3 comments

  1. Received the following in an email…
    Hello Surya,

    Good morning. Just saw your blog and felt like passing this comment –

    “The tension between positive change and risk aversion is alleviated through self-awareness, partnerships, and results-orientation”.

    Again, very well said Surya – and it perfectly aligns with the foundational fabrics of our Purpose driven PTV© view – and I perhaps can rephrase your statement with PTV© terminologies as follows –

    “The tension between positive change producing experience pools and risky capability pools are alleviated through (PtC©) driven Collaboration (self-awareness, partnerships, and results-orientation).”

    As a matter of fact we had echoed a similar thinking in one of our blogs leveraging CKP’s (one of my role models) quotes!

    “For large companies to be entrepreneurial, they have to create aspirations greater than their resources. You can call it as strategy as stretch or strategic intent”

    Finally I say Amen to your following statement as well brother!

    Incidentally INTRApreneurs – those who experience this same tension but for whatever reason remain in established organizations – will succeed if given a great deal of freedom and influence to do these very things.

    Regards,
    Charles

  2. After I posted this article, I thought more about it and felt like expanding a little more on the tension and how it translates to ‘passion’. So, here it is. Let me know, if you agree or disagree and why?

    The focus on the creative *tension* between qualities rather than the typical “pure” approach to identifying the characteristics of entrepreneurialism, leadership, etc., not only works, it is much more accurate of what really defines people who succeed in their endeavors. It is the healthy dynamic/sustainable tension between change and stability, risk aversion and self-awareness and, perhaps, between passion for results and patience with process that defines the entrepreneurial spirit and, the noble spirit of a leader as well.

    We encounter numerous tensions daily. Most we resolve and move on with little thought or perceived consequences. We often label these tensions variously as choices, compromises, tradeoffs, purchases, investments, sacrifices, and a whole host of other terms with both positive and negative connotations.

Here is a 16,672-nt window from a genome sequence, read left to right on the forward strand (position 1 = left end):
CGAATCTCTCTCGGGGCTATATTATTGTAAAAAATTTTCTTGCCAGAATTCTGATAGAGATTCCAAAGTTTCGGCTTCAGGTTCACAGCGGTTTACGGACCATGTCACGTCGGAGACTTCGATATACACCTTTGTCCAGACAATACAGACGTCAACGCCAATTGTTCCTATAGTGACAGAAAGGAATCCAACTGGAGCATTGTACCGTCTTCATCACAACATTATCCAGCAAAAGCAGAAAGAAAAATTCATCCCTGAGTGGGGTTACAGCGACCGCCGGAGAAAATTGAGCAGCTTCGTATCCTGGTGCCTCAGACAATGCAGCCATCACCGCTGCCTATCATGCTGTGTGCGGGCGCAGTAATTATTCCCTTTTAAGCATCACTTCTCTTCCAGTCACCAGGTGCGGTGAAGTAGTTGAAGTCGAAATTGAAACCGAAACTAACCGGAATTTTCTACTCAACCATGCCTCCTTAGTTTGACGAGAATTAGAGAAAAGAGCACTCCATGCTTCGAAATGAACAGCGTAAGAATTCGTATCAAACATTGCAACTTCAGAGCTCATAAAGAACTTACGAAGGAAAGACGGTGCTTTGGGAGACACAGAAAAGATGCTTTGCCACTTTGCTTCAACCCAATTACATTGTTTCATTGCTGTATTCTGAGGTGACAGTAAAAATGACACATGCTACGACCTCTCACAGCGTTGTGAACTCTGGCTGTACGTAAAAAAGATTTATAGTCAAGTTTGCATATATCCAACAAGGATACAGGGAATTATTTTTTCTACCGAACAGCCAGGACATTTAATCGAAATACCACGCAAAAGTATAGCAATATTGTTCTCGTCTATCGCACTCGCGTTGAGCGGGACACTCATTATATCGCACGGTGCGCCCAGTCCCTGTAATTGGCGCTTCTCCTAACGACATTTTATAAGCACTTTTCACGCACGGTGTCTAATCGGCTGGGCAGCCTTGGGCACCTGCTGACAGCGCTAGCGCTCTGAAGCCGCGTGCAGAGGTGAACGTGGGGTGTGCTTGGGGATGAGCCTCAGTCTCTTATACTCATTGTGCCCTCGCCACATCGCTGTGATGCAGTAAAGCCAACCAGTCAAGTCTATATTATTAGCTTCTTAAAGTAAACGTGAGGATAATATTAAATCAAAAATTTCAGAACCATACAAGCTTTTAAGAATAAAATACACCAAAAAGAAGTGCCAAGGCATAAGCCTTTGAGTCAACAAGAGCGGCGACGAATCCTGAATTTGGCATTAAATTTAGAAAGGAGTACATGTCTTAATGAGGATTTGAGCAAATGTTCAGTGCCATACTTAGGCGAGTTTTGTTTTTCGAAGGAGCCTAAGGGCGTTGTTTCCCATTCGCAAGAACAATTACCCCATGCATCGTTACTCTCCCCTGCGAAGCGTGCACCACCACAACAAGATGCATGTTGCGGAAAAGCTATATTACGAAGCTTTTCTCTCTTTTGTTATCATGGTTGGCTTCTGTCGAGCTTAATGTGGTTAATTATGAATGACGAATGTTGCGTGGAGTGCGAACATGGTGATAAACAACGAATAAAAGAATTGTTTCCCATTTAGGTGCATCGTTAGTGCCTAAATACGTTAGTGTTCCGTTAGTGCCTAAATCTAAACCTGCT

But some people have at least subconsciously recognized and grappled with a tension to an extent that it defines their modus operandi – and frequently their careers. We call that passion, but at its core it is tension resolution.

    The power of when we are clear on our core values and torn with a conflict between them (i.e. when making a decision or choice) is noteworthy. We cannot always resolve the conflict, so a tension remains and it defines us. Our pursuit to resolve such tension is the source of passion.

    So if we can identify our specific values in context, especially the ones that conflict and we cannot resolve, might we find our source of passion? We can help our clients do the same.

    Here are some examples on how to actually take organizations through that exercise, to some extent.

    In Strategic Planning, after identifying the core values; translate those values into real or hypothetical situations. Also, identify situations where two or more core values may appear to be irreconcilable.

    In Management Development, give managers the statement of the organization’s values. Let them translate those into situations in their work where it might be tempting to violate a value. Then have them resolve that tension the best they can.

    Doing these things causes the values to become real, and it gets people thinking of how to apply them rather than just state them. It does, in fact, also uncover passions.

  3. I liked the comment about Intrapreneurs and that very much resonates from my experience at 3M. This posting is very timely as I will be at General Mills next week with another former 3M colleague speaking to them about innovation